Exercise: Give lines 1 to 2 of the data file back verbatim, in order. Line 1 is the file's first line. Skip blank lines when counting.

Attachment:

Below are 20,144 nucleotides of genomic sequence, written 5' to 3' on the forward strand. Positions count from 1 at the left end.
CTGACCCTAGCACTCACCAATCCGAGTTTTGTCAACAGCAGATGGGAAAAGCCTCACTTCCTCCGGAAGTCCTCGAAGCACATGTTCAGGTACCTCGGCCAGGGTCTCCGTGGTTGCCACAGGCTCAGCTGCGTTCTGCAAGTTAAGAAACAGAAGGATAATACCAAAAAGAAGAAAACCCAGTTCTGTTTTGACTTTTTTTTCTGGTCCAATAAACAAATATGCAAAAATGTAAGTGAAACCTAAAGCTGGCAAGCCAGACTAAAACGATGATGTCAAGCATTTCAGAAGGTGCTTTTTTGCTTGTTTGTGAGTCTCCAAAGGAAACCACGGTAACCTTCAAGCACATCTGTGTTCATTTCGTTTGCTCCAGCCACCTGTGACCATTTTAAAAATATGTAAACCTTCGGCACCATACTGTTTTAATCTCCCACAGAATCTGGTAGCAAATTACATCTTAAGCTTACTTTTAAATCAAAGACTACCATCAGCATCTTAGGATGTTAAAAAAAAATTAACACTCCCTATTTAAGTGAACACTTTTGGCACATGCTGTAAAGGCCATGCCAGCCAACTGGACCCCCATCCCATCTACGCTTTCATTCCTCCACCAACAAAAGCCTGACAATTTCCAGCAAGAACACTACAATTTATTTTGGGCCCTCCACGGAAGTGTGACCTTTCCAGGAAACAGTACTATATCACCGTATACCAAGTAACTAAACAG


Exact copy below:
Below are 20,144 nucleotides of genomic sequence, written 5' to 3' on the forward strand. Positions count from 1 at the left end.
CTGACCCTAGCACTCACCAATCCGAGTTTTGTCAACAGCAGATGGGAAAAGCCTCACTTCCTCCGGAAGTCCTCGAAGCACATGTTCAGGTACCTCGGCCAGGGTCTCCGTGGTTGCCACAGGCTCAGCTGCGTTCTGCAAGTTAAGAAACAGAAGGATAATACCAAAAAGAAGAAAACCCAGTTCTGTTTTGACTTTTTTTTCTGGTCCAATAAACAAATATGCAAAAATGTAAGTGAAACCTAAAGCTGGCAAGCCAGACTAAAACGATGATGTCAAGCATTTCAGAAGGTGCTTTTTTGCTTGTTTGTGAGTCTCCAAAGGAAACCACGGTAACCTTCAAGCACATCTGTGTTCATTTCGTTTGCTCCAGCCACCTGTGACCATTTTAAAAATATGTAAACCTTCGGCACCATACTGTTTTAATCTCCCACAGAATCTGGTAGCAAATTACATCTTAAGCTTACTTTTAAATCAAAGACTACCATCAGCATCTTAGGATGTTAAAAAAAAATTAACACTCCCTATTTAAGTGAACACTTTTGGCACATGCTGTAAAGGCCATGCCAGCCAACTGGACCCCCATCCCATCTACGCTTTCATTCCTCCACCAACAAAAGCCTGACAATTTCCAGCAAGAACACTACAATTTATTTTGGGCCCTCCACGGAAGTGTGACCTTTCCAGGAAACAGTACTATATCACCGTATACCAAGTAACTAAACAG